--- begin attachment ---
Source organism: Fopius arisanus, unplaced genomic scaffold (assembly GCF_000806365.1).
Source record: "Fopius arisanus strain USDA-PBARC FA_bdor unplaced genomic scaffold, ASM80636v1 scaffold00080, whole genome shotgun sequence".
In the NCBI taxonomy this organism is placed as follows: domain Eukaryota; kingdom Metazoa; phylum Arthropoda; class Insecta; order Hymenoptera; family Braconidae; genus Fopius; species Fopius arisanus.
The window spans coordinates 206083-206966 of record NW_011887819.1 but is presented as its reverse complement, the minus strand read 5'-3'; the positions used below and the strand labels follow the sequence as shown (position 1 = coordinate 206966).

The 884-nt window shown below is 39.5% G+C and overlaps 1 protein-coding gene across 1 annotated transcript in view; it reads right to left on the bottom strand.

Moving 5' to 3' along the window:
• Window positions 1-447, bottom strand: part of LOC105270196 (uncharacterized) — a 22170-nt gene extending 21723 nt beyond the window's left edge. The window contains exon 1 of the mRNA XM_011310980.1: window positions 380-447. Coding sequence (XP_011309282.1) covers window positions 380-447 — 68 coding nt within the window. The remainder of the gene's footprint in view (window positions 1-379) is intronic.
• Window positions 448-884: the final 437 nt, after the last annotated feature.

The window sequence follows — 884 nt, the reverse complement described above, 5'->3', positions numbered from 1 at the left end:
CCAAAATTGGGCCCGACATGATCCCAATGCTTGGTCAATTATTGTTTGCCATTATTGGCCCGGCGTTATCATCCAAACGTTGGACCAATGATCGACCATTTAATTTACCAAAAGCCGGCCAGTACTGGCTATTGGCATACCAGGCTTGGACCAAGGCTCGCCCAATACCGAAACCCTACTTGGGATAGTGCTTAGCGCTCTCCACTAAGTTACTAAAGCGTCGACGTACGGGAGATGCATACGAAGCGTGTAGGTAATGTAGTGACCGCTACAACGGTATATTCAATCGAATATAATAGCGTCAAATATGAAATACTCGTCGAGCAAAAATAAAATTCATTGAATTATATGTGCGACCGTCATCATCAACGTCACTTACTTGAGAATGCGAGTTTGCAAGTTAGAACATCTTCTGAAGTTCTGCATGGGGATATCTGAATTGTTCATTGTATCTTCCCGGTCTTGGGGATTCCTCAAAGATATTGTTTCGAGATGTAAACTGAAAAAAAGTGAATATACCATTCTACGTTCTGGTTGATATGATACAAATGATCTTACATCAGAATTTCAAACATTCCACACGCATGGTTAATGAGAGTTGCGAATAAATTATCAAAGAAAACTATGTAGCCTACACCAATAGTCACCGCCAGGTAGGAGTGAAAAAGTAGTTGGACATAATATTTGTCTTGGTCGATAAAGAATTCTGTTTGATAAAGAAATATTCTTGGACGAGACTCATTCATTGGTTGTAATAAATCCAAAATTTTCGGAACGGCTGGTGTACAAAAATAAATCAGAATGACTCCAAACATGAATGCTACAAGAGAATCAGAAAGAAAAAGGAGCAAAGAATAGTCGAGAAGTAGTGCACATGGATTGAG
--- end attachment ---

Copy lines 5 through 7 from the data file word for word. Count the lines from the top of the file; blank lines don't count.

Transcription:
The 884-nt window shown below is 39.5% G+C and overlaps 1 protein-coding gene across 1 annotated transcript in view; it reads right to left on the bottom strand.

Moving 5' to 3' along the window:
• Window positions 1-447, bottom strand: part of LOC105270196 (uncharacterized) — a 22170-nt gene extending 21723 nt beyond the window's left edge. The window contains exon 1 of the mRNA XM_011310980.1: window positions 380-447. Coding sequence (XP_011309282.1) covers window positions 380-447 — 68 coding nt within the window. The remainder of the gene's footprint in view (window positions 1-379) is intronic.